Undoubtedly, AOA does offer some concessions to the South in the form of the lifting of quotas and some reduction in tariffs on developing country exports of commercial crops like palm oil and coconut oil. But these are concessions that benefit mainly organized lobbies of cash-crop exporters and processors, such as Malaysian palm-oil plantations, big cocoa and coffee planters in Africa and Asia, and big sugar interests in the Caribbean. The vast majority of unorganized small farmers specializing in corn, rice, and other food crops are hurt by this trade off, for the quid pro quo is precisely the liberalization of their markets for staples and other basic foods. In the case of Southeast Asia, for instance, limited gains for palm-oil interests in Malaysia and coconut oil exporters in Manila stemming from the Uruguay Round have been outbalanced by the tremendous damage imposed by liberalization on rice farmers in Malaysia, Indonesia, and the Philippines. Thai rice farmers are hardly benefiting; it’s the Bangkok-based middlemen that are profiting from increased Thai rice exports. Further liberalization in a new round of negotiations will simply drive the region’s small farmers over the edge, as it will small farmers in other parts of the South.

The profound inequality institutionalized in the AOA was perhaps best summed up by the Philippines’ Secretary of Trade and Industry in his speech at the Second Ministerial of the WTO in May 1998: "The Agriculture Agreement as it now stands...has perpetuated the unevenness of the playing field which the multilateral trading system has been seeking to correct. Moreover, this has placed the burden of adjustment on developing countries relative to countries who can afford to maintain high levels of domestic support and export subsidies."(51)

14. Oligarchic Decision-making

There are other inequalities structured into the WTO system. The system of decision-making is perhaps among the most blatant of these. While pro-WTO propaganda has projected that agency as a one nation/one vote organization, where the United States has exactly one vote (like Rwanda or the Dominican Republic), in fact, it is quite undemocratic and actually run by an oligarchy of countries, much like the World Bank and the IMF. Were majority rule to prevail, then the WTO would, like the UN General Assembly, be structurally very responsive to the needs of the South. But, as it did at the World Bank and the IMF, the North evolved other mechanisms of control. At the Bank and the Fund, the prime mechanism of control is the size of rich countries’ capital subscriptions, which gives them enormous voting power vis-a-vis the mass of developing countries. At the WTO Northern domination is achieved via what is euphemistically referred to as "consensus."

This process was described before the U.S. Congress by an influential WTO advocate. After noting that there had not been one vote taken in GATT, the WTO’s predecessor, since 1959, economist C. Fred Bergsten underlined that the WTO "does not work by voting. It works by a consensus arrangement which, to tell the truth, is managed by four — the Quads: the United States, Japan, European Union, and Canada."(52) He continued: "Those countries have to agree if any major steps are going to be made, that is true. But no votes. I do not anticipate votes in the new institution."(53)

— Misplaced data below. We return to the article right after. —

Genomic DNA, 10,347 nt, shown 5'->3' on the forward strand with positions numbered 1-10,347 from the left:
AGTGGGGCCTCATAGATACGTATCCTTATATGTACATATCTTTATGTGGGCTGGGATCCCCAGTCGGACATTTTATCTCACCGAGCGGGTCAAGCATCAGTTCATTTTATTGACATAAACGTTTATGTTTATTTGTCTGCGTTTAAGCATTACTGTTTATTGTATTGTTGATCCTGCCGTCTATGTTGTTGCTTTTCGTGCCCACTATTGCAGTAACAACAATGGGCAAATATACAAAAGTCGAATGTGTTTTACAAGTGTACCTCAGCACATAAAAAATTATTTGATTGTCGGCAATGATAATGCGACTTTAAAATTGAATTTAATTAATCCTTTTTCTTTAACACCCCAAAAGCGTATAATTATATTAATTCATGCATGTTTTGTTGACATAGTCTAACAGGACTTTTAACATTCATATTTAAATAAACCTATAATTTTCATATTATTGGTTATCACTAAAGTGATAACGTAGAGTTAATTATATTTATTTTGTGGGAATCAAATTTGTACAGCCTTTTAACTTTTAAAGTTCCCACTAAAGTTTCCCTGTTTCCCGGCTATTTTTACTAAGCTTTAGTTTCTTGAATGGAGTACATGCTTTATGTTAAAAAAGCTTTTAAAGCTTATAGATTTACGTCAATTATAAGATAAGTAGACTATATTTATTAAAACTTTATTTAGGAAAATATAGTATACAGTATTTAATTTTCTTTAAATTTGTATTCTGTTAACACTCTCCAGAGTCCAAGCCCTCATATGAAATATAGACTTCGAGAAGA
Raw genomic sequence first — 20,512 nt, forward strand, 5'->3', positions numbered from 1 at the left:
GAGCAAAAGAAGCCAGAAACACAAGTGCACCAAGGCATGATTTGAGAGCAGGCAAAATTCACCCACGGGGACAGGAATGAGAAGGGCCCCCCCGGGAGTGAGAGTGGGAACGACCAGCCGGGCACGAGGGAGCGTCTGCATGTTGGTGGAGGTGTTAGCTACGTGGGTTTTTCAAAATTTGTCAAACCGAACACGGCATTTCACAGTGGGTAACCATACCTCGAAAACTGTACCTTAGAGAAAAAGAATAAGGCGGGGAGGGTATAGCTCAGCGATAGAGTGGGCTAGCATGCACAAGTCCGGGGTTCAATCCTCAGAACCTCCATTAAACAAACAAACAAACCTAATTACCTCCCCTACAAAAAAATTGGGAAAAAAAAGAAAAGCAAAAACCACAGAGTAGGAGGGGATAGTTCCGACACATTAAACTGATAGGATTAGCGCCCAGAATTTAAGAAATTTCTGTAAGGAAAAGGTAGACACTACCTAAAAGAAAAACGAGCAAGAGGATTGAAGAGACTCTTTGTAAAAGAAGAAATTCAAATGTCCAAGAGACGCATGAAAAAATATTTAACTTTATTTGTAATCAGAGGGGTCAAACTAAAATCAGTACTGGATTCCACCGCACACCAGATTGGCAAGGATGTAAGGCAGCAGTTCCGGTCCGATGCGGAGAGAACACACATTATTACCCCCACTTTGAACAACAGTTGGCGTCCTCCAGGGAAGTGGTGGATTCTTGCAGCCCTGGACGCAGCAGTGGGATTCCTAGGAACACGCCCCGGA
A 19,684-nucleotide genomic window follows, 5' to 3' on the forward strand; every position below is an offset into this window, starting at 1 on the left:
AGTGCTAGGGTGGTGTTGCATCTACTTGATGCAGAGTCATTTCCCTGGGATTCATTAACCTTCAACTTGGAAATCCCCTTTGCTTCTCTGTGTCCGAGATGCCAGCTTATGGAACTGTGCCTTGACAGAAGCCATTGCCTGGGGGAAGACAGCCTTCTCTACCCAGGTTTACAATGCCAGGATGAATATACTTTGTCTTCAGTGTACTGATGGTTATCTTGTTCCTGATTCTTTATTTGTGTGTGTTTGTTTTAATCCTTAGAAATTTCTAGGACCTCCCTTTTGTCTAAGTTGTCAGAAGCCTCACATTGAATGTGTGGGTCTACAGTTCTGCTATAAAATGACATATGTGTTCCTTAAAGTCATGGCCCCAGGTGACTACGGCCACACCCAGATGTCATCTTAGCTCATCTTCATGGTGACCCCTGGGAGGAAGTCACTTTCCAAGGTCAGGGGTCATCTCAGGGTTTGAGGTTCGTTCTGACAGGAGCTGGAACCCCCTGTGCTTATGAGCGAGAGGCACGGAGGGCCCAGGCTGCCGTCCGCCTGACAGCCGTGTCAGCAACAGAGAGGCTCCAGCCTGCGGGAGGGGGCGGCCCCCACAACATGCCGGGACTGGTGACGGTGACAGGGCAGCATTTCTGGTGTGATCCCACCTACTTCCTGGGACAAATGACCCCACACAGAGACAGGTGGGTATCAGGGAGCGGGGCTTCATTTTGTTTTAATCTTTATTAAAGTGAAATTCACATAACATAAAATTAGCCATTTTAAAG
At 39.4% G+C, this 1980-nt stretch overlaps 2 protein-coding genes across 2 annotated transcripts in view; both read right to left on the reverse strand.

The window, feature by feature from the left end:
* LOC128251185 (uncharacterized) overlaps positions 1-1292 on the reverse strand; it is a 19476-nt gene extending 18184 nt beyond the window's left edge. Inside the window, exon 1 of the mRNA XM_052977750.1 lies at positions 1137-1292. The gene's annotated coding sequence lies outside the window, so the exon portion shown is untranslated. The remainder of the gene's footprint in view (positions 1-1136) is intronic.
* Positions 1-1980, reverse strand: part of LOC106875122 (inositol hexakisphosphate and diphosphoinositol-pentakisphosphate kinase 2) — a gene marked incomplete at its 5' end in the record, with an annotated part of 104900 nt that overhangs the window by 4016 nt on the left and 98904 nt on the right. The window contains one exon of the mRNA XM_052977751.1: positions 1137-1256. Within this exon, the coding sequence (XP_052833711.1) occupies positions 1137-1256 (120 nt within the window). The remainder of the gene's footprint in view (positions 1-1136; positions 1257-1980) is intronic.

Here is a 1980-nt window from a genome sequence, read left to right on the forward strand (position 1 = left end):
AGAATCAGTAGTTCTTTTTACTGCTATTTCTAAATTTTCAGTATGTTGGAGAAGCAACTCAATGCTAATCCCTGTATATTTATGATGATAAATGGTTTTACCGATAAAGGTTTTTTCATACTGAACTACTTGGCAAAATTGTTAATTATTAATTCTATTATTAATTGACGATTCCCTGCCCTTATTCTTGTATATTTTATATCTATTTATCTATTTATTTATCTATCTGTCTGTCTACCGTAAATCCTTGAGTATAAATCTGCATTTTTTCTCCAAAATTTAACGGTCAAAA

The way that the consensus rule assures the hegemony of the North was on display last year in the selection of the successor to Renato Ruggieo as director general. The U.S.-led bloc that supported New Zealander Mike Moore refused a head count, as proposed by backers of Thailand’s Supachai, on grounds that this would violate the WTO’s consensus tradition.

Indeed, so undemocratic is the WTO that decisions are arrived at informally, via caucuses convoked in the corridors of the ministerials by the big trading powers. The formal sessions are reserved for speeches. The key agreements to come out of the first and second ministerials of the WTO — the decision to liberalize information technology trade taken in Singapore in 1996 and the agreement to liberalize trade in electronic commerce arrived at in Geneva in 1998 — were all decided on in informal back-room sessions and simply presented to the full assembly as faits accompli.

15. Strategy for Change

It is against this dismal background that we now move to the question of reform. Here one does not feel like taking the path of those who, after indicting the Bretton Woods institutions, do a turnaround when asked for solutions and appeal to these institutions and the WTO to become answerable to the UN, and to reorient their policies to serve the interests of the world’s poor majority since this would be "truly in the enlightened self-interest of people in the rich, industrialized countries, their children, and their children’s children." (54) This is utopian thinking, especially at a time that the North has just completed a campaign of global rollback that has delivered the coup de grÔce to the Southern project of reform. For reform, not revolution, was what the NIEO, the Non-Aligned Movement, and UNCTAD were all about — and look where this already very limited enterprise — what one Northern observer described as "the present order, with extra helpings for the flag bearers of the South" (55) got the Third World.